WebTek: Unique constraints and the alreadyexists error

By Adrian Smith13 Jun 2008300 words2 mins to read

The only way to enforce unique constraints on a database table is by asking the database to do it. Create the table, create the unique constraint, do an insert, and parse the error message if the insert failed, to see if it was a unique constraint violation. Any kind of SELECT COUNT(*) before an insert will not work.

This is now available automatically from WebTek.

If the underlying table has any unique constraints, if they are violated, you want to let the user know of this. Unfortunately databases provide unhelpful constraint violation messages such as:

ERROR 1062 (23000): Duplicate entry 'abc' for key 2

In case of multiple constraints on the table, the only way to know which one has been violated is the "key 2" part of the message. The front-end needs to know which field should be highlighted with the error, so the UNIQUE_CONSTRAINTS method in a Model should be defined in your model having a relationship from the "key" in the error message to the column which should be highlighted as having the error in the front-end. For example:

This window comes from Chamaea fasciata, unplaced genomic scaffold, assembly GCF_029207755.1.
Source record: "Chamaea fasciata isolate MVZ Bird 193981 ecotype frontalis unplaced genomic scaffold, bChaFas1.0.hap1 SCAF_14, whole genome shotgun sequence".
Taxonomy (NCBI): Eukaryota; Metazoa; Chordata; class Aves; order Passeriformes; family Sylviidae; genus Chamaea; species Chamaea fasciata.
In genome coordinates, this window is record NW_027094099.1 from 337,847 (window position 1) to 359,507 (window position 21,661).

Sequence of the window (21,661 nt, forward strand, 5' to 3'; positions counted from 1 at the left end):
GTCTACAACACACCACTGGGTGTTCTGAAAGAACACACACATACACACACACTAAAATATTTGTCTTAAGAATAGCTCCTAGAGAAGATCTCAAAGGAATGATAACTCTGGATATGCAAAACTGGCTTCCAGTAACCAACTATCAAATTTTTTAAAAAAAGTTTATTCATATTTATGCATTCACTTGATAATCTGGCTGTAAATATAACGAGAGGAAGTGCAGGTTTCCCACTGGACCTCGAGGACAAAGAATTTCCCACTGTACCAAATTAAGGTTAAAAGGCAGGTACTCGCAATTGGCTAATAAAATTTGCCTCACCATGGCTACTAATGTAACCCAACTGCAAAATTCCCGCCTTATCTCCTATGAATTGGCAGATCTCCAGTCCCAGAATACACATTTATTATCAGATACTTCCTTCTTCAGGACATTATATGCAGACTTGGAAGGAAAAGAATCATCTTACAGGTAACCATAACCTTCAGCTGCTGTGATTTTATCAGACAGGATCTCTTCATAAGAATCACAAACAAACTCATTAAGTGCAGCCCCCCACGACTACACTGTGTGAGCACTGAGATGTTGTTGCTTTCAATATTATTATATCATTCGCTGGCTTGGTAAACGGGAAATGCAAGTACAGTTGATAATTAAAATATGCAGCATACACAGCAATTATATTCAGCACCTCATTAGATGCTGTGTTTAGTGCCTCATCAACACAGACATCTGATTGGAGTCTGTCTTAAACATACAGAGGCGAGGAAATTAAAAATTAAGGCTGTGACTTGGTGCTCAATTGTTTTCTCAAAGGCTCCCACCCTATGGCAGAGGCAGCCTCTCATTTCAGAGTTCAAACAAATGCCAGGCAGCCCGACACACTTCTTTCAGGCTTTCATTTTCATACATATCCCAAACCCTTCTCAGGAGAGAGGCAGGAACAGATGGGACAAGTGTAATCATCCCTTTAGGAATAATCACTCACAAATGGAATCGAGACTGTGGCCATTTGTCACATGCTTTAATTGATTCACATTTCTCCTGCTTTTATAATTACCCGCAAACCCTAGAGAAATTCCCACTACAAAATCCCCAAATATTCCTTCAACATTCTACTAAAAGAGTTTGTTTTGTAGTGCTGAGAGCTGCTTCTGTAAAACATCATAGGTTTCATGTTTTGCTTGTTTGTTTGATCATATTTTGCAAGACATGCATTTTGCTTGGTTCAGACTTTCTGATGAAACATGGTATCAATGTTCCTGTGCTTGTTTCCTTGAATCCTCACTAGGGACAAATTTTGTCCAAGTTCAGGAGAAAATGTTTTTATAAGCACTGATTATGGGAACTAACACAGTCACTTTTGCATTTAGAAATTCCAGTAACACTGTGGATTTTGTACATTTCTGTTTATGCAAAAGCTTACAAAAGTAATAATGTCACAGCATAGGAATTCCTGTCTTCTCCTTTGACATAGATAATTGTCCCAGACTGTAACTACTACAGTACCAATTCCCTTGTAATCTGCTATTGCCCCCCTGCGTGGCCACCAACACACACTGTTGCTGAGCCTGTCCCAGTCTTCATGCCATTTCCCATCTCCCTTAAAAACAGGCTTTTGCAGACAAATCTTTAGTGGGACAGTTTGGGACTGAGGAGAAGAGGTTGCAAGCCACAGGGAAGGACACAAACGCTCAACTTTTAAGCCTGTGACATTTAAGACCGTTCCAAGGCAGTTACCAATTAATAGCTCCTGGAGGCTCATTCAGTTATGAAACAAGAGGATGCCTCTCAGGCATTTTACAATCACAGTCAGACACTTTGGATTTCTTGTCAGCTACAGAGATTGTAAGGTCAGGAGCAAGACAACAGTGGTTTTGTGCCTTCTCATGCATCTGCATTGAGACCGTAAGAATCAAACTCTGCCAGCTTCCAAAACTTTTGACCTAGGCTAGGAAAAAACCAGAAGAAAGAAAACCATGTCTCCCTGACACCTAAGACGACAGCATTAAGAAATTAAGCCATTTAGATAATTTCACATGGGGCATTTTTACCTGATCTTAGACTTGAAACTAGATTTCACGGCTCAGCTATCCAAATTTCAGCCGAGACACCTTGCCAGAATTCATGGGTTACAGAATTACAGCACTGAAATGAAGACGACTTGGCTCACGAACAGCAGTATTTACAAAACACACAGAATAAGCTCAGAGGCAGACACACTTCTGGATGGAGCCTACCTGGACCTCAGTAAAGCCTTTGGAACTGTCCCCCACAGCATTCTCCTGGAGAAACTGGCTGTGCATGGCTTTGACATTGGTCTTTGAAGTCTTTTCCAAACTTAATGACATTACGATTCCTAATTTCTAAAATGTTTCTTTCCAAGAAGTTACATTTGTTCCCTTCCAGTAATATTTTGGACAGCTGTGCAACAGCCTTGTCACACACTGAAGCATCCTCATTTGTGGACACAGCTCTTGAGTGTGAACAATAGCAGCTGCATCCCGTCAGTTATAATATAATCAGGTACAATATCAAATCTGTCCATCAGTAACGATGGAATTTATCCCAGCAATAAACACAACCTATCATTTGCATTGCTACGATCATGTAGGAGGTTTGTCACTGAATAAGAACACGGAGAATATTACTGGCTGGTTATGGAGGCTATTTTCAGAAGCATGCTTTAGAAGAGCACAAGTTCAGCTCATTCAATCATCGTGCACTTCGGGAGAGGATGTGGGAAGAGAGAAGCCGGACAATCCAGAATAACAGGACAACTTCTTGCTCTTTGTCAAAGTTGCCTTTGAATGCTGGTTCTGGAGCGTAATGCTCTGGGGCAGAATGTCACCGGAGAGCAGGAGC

sub UNIQUE_CONSTRAINTS { { 2 => 'name' } }

In the case that the above error is received, an error will be displayed on the "name" field. If the model being defined is MyModel then the following message key will be searched for:

Model.MyModel.name.alreadyexists

(Originally posted to the WebTek blog; WebTek is a Perl web framework)

This article was written by Adrian Smith on 13 Jun 2008

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